Road signs:

Road signs conveying school ahead, speed limits, or no honking zone were lacking in almost all the schools. Road signs conveying school ahead or zebra crossing were seen only at SBOA School, Anna Nagar, and St Raphael’s Hr. Sec. School at Santhome.

While assessing the road safety at these schools there were some specific issues we noticed. For example Kendriya Vidyalaya, Anna Nagar, urgently requires a road crossing zone or at least a foot over bridge/ subway for pedestrians to cross the road. It's best to have at grade pedestrian crossings as foot over bridges/subways are generally disliked by pedestrians as they have to climb steps. Often pedestrians ignore such infrastructure and prefer to take their chances with traffic. At V.P. Koil Street, the footpath near the Corporation Hr. Sec. School was encroached by automobiles and road side traders. Also it was noticed in four out of eight schools that the footpaths adjoining the schools are used as waste collection points for the locality.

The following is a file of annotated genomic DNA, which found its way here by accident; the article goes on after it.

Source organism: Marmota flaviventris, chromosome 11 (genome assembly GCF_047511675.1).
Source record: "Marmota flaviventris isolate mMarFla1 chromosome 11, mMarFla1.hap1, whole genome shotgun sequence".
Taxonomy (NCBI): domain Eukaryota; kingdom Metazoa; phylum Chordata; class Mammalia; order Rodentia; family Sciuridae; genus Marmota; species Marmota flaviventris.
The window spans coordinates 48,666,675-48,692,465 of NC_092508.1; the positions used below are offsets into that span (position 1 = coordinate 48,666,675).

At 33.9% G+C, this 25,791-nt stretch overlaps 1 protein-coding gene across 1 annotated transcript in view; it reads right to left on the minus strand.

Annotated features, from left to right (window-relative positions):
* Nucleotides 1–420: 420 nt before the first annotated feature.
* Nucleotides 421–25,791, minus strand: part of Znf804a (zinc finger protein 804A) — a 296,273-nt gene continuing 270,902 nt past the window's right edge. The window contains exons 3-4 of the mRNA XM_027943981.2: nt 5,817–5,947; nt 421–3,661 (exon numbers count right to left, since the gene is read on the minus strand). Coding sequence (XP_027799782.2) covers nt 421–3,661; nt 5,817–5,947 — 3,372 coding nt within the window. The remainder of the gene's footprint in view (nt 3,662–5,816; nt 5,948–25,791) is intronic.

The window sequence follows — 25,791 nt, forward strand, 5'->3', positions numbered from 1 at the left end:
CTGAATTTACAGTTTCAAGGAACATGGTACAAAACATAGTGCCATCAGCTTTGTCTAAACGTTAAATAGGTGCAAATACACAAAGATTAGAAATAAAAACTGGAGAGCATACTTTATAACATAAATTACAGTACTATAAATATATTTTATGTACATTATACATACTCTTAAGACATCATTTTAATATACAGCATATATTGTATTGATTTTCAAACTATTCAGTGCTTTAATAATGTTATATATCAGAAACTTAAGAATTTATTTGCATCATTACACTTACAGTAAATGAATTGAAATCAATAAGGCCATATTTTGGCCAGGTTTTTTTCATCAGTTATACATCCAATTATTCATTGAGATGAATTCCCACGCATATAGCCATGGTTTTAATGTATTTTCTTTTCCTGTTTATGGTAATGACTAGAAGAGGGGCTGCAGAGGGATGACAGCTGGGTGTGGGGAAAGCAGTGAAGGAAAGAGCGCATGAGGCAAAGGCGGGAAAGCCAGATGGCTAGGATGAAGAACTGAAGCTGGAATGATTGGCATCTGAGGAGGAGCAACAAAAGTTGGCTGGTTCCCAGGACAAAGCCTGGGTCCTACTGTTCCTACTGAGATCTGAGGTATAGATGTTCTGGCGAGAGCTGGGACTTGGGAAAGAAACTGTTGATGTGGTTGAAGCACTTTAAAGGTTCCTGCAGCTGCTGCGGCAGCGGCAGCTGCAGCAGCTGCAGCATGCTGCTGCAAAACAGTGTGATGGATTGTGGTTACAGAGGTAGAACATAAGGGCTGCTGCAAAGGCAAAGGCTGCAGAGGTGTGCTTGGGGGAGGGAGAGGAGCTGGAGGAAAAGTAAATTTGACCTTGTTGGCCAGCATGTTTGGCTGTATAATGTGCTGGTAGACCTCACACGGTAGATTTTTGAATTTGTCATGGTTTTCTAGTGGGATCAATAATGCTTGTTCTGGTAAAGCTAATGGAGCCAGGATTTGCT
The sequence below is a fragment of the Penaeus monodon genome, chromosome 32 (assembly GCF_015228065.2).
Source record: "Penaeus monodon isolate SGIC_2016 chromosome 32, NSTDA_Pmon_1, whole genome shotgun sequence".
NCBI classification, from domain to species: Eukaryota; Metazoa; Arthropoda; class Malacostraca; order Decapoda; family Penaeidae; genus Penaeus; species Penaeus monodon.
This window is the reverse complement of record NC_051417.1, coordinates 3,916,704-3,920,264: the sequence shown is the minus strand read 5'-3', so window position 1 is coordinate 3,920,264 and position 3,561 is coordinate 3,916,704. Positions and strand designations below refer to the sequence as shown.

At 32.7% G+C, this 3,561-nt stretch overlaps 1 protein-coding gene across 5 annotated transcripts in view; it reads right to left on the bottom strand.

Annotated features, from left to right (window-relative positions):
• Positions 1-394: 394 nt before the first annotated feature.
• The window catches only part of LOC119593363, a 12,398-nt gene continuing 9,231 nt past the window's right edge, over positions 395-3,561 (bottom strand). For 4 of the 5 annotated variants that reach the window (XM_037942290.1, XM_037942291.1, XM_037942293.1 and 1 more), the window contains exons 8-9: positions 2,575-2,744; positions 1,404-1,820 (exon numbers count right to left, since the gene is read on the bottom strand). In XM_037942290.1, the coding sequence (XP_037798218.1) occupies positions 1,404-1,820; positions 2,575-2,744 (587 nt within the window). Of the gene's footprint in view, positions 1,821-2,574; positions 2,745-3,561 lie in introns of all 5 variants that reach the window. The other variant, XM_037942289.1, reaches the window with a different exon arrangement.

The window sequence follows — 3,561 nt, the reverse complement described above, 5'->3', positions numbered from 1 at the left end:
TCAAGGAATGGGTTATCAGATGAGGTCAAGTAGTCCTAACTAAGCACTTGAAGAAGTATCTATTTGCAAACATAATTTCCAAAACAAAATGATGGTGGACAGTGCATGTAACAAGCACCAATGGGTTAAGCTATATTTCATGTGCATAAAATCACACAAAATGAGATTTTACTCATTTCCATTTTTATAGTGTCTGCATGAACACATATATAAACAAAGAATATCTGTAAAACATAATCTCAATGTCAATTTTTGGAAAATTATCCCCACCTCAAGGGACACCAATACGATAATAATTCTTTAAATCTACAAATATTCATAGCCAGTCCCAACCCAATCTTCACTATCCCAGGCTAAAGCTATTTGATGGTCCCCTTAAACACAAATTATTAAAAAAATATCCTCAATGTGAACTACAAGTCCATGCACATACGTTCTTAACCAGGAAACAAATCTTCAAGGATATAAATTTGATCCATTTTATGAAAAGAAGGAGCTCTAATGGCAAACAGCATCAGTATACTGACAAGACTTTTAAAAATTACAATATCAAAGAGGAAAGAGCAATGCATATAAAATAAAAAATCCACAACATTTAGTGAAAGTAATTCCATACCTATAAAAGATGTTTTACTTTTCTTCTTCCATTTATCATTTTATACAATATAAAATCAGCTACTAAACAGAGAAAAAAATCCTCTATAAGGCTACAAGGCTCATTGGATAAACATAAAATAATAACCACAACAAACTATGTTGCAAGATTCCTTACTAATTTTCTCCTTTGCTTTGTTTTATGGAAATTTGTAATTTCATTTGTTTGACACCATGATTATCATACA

What can be  done:

While greater enforcement and awareness would have a positive impact on improving road safety, it's crucial to have greater people participation. School management committees that have school management and parents as its members must meet regularly and take up issues related to road safety apart from children’s education. This would create accountability within the government to improve road safety infrastructure around schools. With the setting up of road safety clubs in schools, children are becoming increasingly aware of the importance of road safety. Local regional transport offices must continuously engage these clubs through awareness programmes and competitions. Road traffic crashes cause deaths and disability and are largely preventable. Also as roads become increasingly unsafe, children become inactive as they are less likely to walk, cycle, or take public transport contributing to the non-communicable disease burden such as respiratory and lifestyle diseases in the country.